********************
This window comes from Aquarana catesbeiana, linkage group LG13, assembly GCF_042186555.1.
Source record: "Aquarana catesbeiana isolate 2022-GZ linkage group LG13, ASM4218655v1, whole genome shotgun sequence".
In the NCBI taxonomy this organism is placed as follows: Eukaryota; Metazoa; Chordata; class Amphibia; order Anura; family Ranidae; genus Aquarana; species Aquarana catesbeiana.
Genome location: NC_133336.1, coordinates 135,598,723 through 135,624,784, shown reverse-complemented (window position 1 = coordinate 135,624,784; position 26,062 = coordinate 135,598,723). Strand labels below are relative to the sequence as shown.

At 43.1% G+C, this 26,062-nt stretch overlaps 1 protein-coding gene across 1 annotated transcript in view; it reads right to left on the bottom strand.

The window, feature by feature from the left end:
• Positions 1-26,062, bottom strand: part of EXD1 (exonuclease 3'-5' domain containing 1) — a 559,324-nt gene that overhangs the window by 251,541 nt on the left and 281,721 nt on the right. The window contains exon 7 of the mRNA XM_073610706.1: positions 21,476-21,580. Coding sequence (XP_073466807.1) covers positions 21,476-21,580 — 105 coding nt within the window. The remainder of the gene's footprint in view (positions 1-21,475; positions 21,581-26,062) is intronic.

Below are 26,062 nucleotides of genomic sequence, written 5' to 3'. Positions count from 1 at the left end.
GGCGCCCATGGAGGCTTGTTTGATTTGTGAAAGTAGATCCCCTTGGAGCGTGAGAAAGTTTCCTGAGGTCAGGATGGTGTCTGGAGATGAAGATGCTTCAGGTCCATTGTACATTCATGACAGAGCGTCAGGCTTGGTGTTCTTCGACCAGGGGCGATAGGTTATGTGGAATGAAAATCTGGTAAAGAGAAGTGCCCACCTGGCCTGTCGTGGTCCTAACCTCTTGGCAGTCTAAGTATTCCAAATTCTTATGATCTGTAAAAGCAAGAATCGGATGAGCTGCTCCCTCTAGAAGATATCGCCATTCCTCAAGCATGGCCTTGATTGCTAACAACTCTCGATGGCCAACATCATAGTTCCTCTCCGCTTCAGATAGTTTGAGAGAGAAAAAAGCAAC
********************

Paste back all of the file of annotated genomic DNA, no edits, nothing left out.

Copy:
This window comes from Aquarana catesbeiana, linkage group LG13, assembly GCF_042186555.1.
Source record: "Aquarana catesbeiana isolate 2022-GZ linkage group LG13, ASM4218655v1, whole genome shotgun sequence".
In the NCBI taxonomy this organism is placed as follows: Eukaryota; Metazoa; Chordata; class Amphibia; order Anura; family Ranidae; genus Aquarana; species Aquarana catesbeiana.
Genome location: NC_133336.1, coordinates 135,598,723 through 135,624,784, shown reverse-complemented (window position 1 = coordinate 135,624,784; position 26,062 = coordinate 135,598,723). Strand labels below are relative to the sequence as shown.

At 43.1% G+C, this 26,062-nt stretch overlaps 1 protein-coding gene across 1 annotated transcript in view; it reads right to left on the bottom strand.

The window, feature by feature from the left end:
• Positions 1-26,062, bottom strand: part of EXD1 (exonuclease 3'-5' domain containing 1) — a 559,324-nt gene that overhangs the window by 251,541 nt on the left and 281,721 nt on the right. The window contains exon 7 of the mRNA XM_073610706.1: positions 21,476-21,580. Coding sequence (XP_073466807.1) covers positions 21,476-21,580 — 105 coding nt within the window. The remainder of the gene's footprint in view (positions 1-21,475; positions 21,581-26,062) is intronic.

Below are 26,062 nucleotides of genomic sequence, written 5' to 3'. Positions count from 1 at the left end.
GGCGCCCATGGAGGCTTGTTTGATTTGTGAAAGTAGATCCCCTTGGAGCGTGAGAAAGTTTCCTGAGGTCAGGATGGTGTCTGGAGATGAAGATGCTTCAGGTCCATTGTACATTCATGACAGAGCGTCAGGCTTGGTGTTCTTCGACCAGGGGCGATAGGTTATGTGGAATGAAAATCTGGTAAAGAGAAGTGCCCACCTGGCCTGTCGTGGTCCTAACCTCTTGGCAGTCTAAGTATTCCAAATTCTTATGATCTGTAAAAGCAAGAATCGGATGAGCTGCTCCCTCTAGAAGATATCGCCATTCCTCAAGCATGGCCTTGATTGCTAACAACTCTCGATGGCCAACATCATAGTTCCTCTCCGCTTCAGATAGTTTGAGAGAGAAAAAAGCAAC